The bankruptcy code also prohibits the trustee from assuming and assigning a contract, regardless of the provisions in the contract, if applicable law other than the code would prohibit the debtor from assigning the contract without the consent of the other party. For example, most states deem a contract to acquire rights to software and for attendant support services as personal to the acquirer and not assignable by the provider. Thus, the code protects acquirers by not forcing them to contract with third parties, who may be competitors or provide inferior services.

Since state receivership laws do not provide such protections, insurers should consider the following approaches to licensing transactions.

1 Contract with a Receivership-Remote Entity

One way to avoid problems resulting from a receiver's rejection of a contract is to structure the transaction so that the contract is not with an insurer, but rather with a legally distinct entity that is subject to the bankruptcy code, such as a parent holding company that is not a licensed insurer. It also may be possible to transfer the licensed intellectual property and technology to a receivership-remote, third-party affiliate or subsidiary of the insurer. However, because the receivership-remote entity could transfer the contract or underlying intellectual property and technology to an insurer subject to the state receivership laws, it would be necessary for the contract to expressly limit such assignments and other transfers.

Additionally, there are limitations to the protections provided by the code. Notably, Section 365(n) of the code, which provides a licensee with the ability to retain rights to intellectual property, applies only to certain intellectual property, as defined in the code, including trade secrets, U.S. patents and U.S. copyrights, but not to trademarks or database compilations that are not otherwise protected. Furthermore, Section 365(n) of the code only provides a licensee with rights as they existed before inception of the bankruptcy case. Therefore, to fall within the scope of Section 365(n), the contract must include a present grant of all necessary rights, as opposed to an option to acquire rights at a later time or a grant triggered upon a later-occurring condition precedent.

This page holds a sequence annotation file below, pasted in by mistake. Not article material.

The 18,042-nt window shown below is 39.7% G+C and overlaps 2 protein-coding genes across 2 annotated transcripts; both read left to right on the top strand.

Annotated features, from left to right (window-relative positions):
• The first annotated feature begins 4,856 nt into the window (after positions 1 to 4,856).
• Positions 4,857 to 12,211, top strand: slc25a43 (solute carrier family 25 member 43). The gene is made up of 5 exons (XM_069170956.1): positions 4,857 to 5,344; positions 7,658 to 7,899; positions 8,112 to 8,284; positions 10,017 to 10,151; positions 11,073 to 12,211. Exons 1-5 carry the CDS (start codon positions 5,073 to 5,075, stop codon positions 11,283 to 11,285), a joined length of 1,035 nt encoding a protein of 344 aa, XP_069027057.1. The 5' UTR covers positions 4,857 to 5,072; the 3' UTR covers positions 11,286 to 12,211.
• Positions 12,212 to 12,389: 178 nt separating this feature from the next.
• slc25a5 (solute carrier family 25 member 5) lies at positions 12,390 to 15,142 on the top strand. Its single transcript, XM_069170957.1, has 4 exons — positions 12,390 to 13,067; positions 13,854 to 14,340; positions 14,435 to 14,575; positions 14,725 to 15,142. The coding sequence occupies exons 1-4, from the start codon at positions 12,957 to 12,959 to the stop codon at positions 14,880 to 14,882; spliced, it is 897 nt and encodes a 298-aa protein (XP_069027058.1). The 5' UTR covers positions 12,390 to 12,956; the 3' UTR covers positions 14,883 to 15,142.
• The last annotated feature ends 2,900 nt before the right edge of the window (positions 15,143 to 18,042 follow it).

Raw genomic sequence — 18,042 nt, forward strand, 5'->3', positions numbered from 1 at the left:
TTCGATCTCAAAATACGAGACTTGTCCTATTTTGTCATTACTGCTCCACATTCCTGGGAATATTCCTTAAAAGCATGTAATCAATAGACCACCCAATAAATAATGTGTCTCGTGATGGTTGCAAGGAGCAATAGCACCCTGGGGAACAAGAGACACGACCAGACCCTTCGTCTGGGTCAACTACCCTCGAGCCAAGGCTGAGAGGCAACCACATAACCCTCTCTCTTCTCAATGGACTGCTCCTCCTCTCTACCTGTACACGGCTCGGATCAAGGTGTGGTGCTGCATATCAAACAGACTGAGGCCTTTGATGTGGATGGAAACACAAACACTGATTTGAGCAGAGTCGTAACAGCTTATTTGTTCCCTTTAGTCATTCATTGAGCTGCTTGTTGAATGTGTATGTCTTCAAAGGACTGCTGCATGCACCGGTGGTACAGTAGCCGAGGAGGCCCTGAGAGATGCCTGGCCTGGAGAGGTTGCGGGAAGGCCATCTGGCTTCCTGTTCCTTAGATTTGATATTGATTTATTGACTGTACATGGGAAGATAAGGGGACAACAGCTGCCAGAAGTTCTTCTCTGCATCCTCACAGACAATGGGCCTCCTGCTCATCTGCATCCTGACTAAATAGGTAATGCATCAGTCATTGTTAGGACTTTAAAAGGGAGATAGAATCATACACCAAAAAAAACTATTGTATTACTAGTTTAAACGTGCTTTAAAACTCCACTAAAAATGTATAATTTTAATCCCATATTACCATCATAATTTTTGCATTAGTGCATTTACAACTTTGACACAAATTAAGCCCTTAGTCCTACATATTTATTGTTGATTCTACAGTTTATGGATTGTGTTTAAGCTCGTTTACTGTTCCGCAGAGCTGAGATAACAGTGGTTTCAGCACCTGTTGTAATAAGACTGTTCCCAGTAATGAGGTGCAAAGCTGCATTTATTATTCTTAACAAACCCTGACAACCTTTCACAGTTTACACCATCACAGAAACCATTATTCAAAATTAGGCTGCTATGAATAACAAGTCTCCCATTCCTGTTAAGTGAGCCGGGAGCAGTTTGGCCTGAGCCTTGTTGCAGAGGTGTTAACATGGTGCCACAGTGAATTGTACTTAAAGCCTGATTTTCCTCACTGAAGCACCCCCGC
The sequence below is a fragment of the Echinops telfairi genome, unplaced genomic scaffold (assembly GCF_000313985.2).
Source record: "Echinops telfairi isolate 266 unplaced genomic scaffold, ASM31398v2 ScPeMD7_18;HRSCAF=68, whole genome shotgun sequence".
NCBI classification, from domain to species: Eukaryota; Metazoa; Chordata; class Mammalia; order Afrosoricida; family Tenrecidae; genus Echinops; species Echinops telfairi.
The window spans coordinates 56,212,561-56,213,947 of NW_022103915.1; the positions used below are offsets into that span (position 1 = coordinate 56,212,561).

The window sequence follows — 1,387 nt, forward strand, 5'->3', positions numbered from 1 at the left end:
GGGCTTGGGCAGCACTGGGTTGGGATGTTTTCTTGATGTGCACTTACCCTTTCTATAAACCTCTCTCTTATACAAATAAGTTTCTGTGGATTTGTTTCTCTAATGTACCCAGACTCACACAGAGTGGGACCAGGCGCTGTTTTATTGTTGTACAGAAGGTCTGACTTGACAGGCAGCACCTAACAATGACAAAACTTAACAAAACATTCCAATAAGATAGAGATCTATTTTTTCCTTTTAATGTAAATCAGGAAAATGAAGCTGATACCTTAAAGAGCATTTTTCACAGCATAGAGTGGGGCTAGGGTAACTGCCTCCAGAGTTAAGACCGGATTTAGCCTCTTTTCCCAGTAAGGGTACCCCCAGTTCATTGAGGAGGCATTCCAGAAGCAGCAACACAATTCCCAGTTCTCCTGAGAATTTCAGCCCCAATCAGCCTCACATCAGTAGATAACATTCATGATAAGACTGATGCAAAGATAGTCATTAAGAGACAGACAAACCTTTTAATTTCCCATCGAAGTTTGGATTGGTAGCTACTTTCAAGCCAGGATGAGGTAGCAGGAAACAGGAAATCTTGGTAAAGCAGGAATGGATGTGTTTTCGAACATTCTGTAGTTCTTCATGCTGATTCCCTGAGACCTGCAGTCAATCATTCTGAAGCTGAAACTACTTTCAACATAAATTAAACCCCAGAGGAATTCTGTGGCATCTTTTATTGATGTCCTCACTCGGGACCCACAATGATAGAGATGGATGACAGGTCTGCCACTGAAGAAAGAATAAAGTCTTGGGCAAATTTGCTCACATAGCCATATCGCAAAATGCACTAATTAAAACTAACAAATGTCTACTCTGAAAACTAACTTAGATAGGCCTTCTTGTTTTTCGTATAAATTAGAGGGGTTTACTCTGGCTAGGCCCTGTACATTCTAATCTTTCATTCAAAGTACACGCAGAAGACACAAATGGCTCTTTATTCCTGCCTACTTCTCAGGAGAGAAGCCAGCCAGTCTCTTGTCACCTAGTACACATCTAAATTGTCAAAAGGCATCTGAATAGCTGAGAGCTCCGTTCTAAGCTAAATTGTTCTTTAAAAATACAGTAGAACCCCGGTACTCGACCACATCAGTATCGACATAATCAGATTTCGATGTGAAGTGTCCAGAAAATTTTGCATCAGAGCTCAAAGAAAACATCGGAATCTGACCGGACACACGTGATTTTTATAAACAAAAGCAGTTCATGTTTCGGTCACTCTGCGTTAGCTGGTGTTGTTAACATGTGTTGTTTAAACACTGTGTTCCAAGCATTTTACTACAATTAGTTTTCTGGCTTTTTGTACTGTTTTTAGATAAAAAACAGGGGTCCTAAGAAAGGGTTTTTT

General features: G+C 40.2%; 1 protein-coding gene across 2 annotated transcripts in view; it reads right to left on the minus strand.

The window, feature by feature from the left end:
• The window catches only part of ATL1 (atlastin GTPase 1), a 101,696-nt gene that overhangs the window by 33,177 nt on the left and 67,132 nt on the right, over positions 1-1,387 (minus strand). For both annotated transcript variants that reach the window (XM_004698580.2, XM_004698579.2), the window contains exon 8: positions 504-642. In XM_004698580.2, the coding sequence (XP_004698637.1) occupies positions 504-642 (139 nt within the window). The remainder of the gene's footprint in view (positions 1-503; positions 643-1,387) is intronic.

In the case of software, such a grant ideally includes the right to make modifications (for example, to comply with changes in applicable regulations), the right to use third-party contractors and the right to receive the source code--the human-readable form of the software--under an escrow agreement, which itself falls within the scope of Section 365(n). Similarly, the term should be sufficient to meet the acquirer's needs (for example, successful transition of an acquired business), as opposed to providing for a shorter initial term with the ability to extend upon mutual agreement of the parties.

2 Provide Incentives Not to Reject

An alternative to removing the contract from the scope of state receivership laws and the receiver's power to reject is to structure the contract so that the receiver has incentives to affirm it. For example, acquirers of rights or services can provide an incentive by withholding payments until the end of the contract or by making periodic payments. In such cases, the contract should state clearly that the unpaid fees are consideration for future performance and have been withheld in contemplation of the completion of such future performance.

Where an acquirer obtains multiple items of intellectual property, perhaps with a bundle of services as well, it may be preferable to structure the transaction with a single contract, rather than separate contracts covering separate rights and services, each having its own payment provision. If there are multiple contracts, a receiver can "cherry-pick"-affirming the most profitable contracts and rejecting the less profitable ones--whereas a single contract presents the receiver with an all-or nothing situation.

3 Purchase, Rather Than License

Another potential solution for mitigating the risk that a receiver may reject a license is to purchase, rather than license, the intellectual property. Though the original owner often is skeptical of such a proposal, proper drafting can alleviate its concerns.